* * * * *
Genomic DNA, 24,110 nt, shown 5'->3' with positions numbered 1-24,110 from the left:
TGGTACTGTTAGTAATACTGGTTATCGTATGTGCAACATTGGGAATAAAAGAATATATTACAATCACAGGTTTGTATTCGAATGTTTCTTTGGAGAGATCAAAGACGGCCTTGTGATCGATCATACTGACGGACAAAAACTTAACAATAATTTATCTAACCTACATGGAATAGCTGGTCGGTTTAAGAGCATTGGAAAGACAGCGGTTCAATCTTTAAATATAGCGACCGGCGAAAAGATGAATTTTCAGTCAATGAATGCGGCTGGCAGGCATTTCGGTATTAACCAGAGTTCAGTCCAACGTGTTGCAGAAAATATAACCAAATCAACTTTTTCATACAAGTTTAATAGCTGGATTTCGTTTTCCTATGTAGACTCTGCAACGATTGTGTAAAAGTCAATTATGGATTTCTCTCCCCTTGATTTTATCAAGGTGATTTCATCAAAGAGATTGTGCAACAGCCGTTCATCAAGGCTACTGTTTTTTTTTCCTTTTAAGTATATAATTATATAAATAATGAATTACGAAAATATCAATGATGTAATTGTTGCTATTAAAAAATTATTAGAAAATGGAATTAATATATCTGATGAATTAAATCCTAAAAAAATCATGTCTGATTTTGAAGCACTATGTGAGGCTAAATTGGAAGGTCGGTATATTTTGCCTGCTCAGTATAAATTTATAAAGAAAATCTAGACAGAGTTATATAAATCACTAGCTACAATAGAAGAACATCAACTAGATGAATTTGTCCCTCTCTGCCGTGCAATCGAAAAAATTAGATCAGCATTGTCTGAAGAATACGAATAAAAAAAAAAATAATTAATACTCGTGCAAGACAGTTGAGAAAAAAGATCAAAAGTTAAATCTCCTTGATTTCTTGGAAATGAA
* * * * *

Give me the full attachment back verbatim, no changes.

Genomic DNA, 24,110 nt, shown 5'->3' with positions numbered 1-24,110 from the left:
TGGTACTGTTAGTAATACTGGTTATCGTATGTGCAACATTGGGAATAAAAGAATATATTACAATCACAGGTTTGTATTCGAATGTTTCTTTGGAGAGATCAAAGACGGCCTTGTGATCGATCATACTGACGGACAAAAACTTAACAATAATTTATCTAACCTACATGGAATAGCTGGTCGGTTTAAGAGCATTGGAAAGACAGCGGTTCAATCTTTAAATATAGCGACCGGCGAAAAGATGAATTTTCAGTCAATGAATGCGGCTGGCAGGCATTTCGGTATTAACCAGAGTTCAGTCCAACGTGTTGCAGAAAATATAACCAAATCAACTTTTTCATACAAGTTTAATAGCTGGATTTCGTTTTCCTATGTAGACTCTGCAACGATTGTGTAAAAGTCAATTATGGATTTCTCTCCCCTTGATTTTATCAAGGTGATTTCATCAAAGAGATTGTGCAACAGCCGTTCATCAAGGCTACTGTTTTTTTTTCCTTTTAAGTATATAATTATATAAATAATGAATTACGAAAATATCAATGATGTAATTGTTGCTATTAAAAAATTATTAGAAAATGGAATTAATATATCTGATGAATTAAATCCTAAAAAAATCATGTCTGATTTTGAAGCACTATGTGAGGCTAAATTGGAAGGTCGGTATATTTTGCCTGCTCAGTATAAATTTATAAAGAAAATCTAGACAGAGTTATATAAATCACTAGCTACAATAGAAGAACATCAACTAGATGAATTTGTCCCTCTCTGCCGTGCAATCGAAAAAATTAGATCAGCATTGTCTGAAGAATACGAATAAAAAAAAAAATAATTAATACTCGTGCAAGACAGTTGAGAAAAAAGATCAAAAGTTAAATCTCCTTGATTTCTTGGAAATGAA